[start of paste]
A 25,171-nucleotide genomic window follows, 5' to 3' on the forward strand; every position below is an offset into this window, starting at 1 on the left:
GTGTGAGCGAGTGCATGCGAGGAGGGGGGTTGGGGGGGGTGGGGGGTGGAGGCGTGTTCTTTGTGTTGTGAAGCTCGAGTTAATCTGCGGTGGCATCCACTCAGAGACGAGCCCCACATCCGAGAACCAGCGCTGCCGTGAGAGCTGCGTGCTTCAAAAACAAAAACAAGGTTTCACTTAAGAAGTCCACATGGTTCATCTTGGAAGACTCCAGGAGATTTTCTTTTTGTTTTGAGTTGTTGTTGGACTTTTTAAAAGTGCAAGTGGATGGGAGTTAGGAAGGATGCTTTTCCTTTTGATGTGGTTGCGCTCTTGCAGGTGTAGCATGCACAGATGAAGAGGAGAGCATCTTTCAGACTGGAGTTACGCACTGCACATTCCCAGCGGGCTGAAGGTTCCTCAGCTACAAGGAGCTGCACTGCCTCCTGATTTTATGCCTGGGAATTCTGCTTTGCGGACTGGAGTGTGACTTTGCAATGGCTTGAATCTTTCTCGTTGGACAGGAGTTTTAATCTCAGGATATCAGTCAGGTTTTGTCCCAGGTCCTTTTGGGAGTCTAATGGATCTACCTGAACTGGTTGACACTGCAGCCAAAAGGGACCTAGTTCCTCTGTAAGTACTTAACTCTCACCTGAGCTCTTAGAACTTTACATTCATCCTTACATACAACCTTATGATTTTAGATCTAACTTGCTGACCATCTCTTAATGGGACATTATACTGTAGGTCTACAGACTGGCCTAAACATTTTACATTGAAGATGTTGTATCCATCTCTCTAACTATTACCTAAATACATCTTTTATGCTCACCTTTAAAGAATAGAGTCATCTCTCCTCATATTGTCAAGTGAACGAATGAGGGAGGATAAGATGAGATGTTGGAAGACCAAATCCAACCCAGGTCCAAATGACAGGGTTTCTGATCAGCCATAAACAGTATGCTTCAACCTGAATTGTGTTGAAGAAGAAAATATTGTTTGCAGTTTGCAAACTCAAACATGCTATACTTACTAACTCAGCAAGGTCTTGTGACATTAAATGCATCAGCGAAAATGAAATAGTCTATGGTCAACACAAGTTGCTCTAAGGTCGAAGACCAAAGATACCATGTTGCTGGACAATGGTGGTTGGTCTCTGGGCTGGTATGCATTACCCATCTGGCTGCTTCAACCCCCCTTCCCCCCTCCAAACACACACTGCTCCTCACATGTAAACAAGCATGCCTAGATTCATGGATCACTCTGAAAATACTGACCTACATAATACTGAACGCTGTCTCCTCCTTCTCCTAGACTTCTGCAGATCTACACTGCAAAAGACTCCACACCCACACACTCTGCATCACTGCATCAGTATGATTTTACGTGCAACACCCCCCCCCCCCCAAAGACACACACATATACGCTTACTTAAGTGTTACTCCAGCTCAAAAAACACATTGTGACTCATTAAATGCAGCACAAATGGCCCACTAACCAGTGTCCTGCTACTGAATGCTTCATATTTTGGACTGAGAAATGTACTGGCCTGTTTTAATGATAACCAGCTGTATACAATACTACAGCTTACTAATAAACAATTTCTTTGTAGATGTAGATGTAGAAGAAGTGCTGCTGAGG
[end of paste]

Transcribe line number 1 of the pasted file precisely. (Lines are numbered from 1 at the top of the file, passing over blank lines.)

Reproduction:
A 25,171-nucleotide genomic window follows, 5' to 3' on the forward strand; every position below is an offset into this window, starting at 1 on the left: